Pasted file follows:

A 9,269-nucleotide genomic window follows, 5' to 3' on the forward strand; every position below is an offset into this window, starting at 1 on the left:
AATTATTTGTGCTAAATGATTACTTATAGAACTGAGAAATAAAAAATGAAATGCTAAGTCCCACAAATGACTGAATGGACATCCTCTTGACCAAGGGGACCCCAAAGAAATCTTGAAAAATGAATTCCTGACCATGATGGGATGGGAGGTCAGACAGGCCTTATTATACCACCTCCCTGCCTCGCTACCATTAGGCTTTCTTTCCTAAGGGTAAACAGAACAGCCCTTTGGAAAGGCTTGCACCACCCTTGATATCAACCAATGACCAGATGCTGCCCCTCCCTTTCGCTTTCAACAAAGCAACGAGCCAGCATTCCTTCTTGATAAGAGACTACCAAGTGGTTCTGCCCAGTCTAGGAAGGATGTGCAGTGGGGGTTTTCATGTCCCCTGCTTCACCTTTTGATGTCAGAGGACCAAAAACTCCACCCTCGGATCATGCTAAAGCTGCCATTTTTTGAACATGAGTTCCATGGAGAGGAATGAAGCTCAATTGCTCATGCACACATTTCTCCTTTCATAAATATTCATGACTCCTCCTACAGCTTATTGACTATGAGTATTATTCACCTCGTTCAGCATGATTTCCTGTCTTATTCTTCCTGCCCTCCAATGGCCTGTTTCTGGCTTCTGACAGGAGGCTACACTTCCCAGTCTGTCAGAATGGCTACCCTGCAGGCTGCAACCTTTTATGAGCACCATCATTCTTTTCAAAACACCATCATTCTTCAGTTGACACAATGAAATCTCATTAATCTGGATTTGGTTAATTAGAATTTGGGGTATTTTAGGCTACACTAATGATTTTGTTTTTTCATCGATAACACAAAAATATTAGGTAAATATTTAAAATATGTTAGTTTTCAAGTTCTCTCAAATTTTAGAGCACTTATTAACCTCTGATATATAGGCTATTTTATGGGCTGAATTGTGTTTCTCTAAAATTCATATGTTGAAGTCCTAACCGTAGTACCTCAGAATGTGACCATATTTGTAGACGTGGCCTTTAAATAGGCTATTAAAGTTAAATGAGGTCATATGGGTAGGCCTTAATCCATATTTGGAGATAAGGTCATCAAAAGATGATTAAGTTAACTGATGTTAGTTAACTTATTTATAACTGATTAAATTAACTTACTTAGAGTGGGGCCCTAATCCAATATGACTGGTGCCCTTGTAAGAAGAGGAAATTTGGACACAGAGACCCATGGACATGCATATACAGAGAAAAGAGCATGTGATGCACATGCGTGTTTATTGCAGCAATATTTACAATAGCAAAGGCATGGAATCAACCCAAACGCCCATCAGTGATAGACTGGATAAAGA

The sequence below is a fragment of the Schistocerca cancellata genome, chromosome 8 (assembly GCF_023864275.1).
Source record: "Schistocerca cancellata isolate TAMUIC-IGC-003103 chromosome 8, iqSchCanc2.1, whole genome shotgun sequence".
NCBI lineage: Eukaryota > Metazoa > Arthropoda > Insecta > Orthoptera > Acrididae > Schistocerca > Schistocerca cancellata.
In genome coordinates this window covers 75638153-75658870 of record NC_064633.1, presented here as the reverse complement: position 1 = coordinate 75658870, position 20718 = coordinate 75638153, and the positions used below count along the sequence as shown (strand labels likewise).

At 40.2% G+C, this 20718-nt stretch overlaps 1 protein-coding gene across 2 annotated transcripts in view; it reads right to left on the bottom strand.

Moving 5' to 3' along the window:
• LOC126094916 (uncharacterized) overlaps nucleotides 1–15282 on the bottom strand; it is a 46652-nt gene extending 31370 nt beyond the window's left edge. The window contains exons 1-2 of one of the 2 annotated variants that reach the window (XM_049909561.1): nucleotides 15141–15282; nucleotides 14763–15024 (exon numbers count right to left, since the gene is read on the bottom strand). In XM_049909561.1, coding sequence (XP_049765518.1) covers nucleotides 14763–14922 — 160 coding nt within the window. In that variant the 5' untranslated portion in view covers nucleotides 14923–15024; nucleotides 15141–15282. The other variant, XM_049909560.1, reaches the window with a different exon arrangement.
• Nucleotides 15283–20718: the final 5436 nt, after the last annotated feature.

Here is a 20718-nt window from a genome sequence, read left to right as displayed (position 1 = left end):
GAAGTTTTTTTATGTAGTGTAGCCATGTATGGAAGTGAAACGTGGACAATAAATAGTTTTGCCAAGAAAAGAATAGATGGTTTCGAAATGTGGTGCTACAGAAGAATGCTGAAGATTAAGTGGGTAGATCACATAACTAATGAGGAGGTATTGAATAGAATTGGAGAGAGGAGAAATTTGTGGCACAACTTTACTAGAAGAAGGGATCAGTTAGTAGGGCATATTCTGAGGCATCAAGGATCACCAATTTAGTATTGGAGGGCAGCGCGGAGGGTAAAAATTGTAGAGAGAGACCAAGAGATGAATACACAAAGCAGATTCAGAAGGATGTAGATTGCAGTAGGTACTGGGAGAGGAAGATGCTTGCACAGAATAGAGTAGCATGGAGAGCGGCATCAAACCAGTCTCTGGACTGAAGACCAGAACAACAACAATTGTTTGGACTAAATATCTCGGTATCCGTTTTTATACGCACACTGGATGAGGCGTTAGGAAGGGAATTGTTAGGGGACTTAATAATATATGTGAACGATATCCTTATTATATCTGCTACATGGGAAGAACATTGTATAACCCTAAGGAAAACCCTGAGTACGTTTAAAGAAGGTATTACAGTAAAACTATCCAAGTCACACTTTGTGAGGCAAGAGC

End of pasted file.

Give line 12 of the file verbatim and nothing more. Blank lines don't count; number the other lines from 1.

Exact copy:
GAAGTTTTTTTATGTAGTGTAGCCATGTATGGAAGTGAAACGTGGACAATAAATAGTTTTGCCAAGAAAAGAATAGATGGTTTCGAAATGTGGTGCTACAGAAGAATGCTGAAGATTAAGTGGGTAGATCACATAACTAATGAGGAGGTATTGAATAGAATTGGAGAGAGGAGAAATTTGTGGCACAACTTTACTAGAAGAAGGGATCAGTTAGTAGGGCATATTCTGAGGCATCAAGGATCACCAATTTAGTATTGGAGGGCAGCGCGGAGGGTAAAAATTGTAGAGAGAGACCAAGAGATGAATACACAAAGCAGATTCAGAAGGATGTAGATTGCAGTAGGTACTGGGAGAGGAAGATGCTTGCACAGAATAGAGTAGCATGGAGAGCGGCATCAAACCAGTCTCTGGACTGAAGACCAGAACAACAACAATTGTTTGGACTAAATATCTCGGTATCCGTTTTTATACGCACACTGGATGAGGCGTTAGGAAGGGAATTGTTAGGGGACTTAATAATATATGTGAACGATATCCTTATTATATCTGCTACATGGGAAGAACATTGTATAACCCTAAGGAAAACCCTGAGTACGTTTAAAGAAGGTATTACAGTAAAACTATCCAAGTCACACTTTGTGAGGCAAGAGC